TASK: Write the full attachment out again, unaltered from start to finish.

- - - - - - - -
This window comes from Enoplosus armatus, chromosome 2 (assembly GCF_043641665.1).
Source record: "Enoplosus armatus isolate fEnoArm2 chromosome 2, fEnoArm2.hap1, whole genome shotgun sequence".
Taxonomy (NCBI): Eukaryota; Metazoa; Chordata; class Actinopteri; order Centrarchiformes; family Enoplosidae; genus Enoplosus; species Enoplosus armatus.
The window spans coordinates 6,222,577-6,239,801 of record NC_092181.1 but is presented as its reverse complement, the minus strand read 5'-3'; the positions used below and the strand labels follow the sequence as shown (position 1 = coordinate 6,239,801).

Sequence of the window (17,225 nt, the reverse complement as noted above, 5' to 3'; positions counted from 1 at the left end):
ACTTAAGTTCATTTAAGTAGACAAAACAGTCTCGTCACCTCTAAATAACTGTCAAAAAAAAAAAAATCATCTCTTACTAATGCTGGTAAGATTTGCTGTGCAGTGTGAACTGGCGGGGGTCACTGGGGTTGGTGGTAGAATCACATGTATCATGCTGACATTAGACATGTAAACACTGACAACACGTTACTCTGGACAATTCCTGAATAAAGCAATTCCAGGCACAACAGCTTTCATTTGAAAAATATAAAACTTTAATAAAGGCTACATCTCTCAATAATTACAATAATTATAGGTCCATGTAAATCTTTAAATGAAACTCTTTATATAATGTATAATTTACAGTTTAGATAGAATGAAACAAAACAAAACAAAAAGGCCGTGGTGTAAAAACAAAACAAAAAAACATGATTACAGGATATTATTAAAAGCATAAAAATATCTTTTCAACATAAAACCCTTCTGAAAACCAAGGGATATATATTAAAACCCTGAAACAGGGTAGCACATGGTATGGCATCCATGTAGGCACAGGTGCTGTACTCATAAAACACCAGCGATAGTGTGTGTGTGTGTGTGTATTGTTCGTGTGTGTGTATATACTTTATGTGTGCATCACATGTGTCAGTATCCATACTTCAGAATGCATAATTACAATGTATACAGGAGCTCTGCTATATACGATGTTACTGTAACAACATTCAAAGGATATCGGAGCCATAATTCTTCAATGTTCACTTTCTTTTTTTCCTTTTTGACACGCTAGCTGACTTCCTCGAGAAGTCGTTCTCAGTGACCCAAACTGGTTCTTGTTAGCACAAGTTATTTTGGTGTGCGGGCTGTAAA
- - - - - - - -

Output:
This window comes from Enoplosus armatus, chromosome 2 (assembly GCF_043641665.1).
Source record: "Enoplosus armatus isolate fEnoArm2 chromosome 2, fEnoArm2.hap1, whole genome shotgun sequence".
Taxonomy (NCBI): Eukaryota; Metazoa; Chordata; class Actinopteri; order Centrarchiformes; family Enoplosidae; genus Enoplosus; species Enoplosus armatus.
The window spans coordinates 6,222,577-6,239,801 of record NC_092181.1 but is presented as its reverse complement, the minus strand read 5'-3'; the positions used below and the strand labels follow the sequence as shown (position 1 = coordinate 6,239,801).

Sequence of the window (17,225 nt, the reverse complement as noted above, 5' to 3'; positions counted from 1 at the left end):
ACTTAAGTTCATTTAAGTAGACAAAACAGTCTCGTCACCTCTAAATAACTGTCAAAAAAAAAAAAATCATCTCTTACTAATGCTGGTAAGATTTGCTGTGCAGTGTGAACTGGCGGGGGTCACTGGGGTTGGTGGTAGAATCACATGTATCATGCTGACATTAGACATGTAAACACTGACAACACGTTACTCTGGACAATTCCTGAATAAAGCAATTCCAGGCACAACAGCTTTCATTTGAAAAATATAAAACTTTAATAAAGGCTACATCTCTCAATAATTACAATAATTATAGGTCCATGTAAATCTTTAAATGAAACTCTTTATATAATGTATAATTTACAGTTTAGATAGAATGAAACAAAACAAAACAAAAAGGCCGTGGTGTAAAAACAAAACAAAAAAACATGATTACAGGATATTATTAAAAGCATAAAAATATCTTTTCAACATAAAACCCTTCTGAAAACCAAGGGATATATATTAAAACCCTGAAACAGGGTAGCACATGGTATGGCATCCATGTAGGCACAGGTGCTGTACTCATAAAACACCAGCGATAGTGTGTGTGTGTGTGTGTATTGTTCGTGTGTGTGTATATACTTTATGTGTGCATCACATGTGTCAGTATCCATACTTCAGAATGCATAATTACAATGTATACAGGAGCTCTGCTATATACGATGTTACTGTAACAACATTCAAAGGATATCGGAGCCATAATTCTTCAATGTTCACTTTCTTTTTTTCCTTTTTGACACGCTAGCTGACTTCCTCGAGAAGTCGTTCTCAGTGACCCAAACTGGTTCTTGTTAGCACAAGTTATTTTGGTGTGCGGGCTGTAAA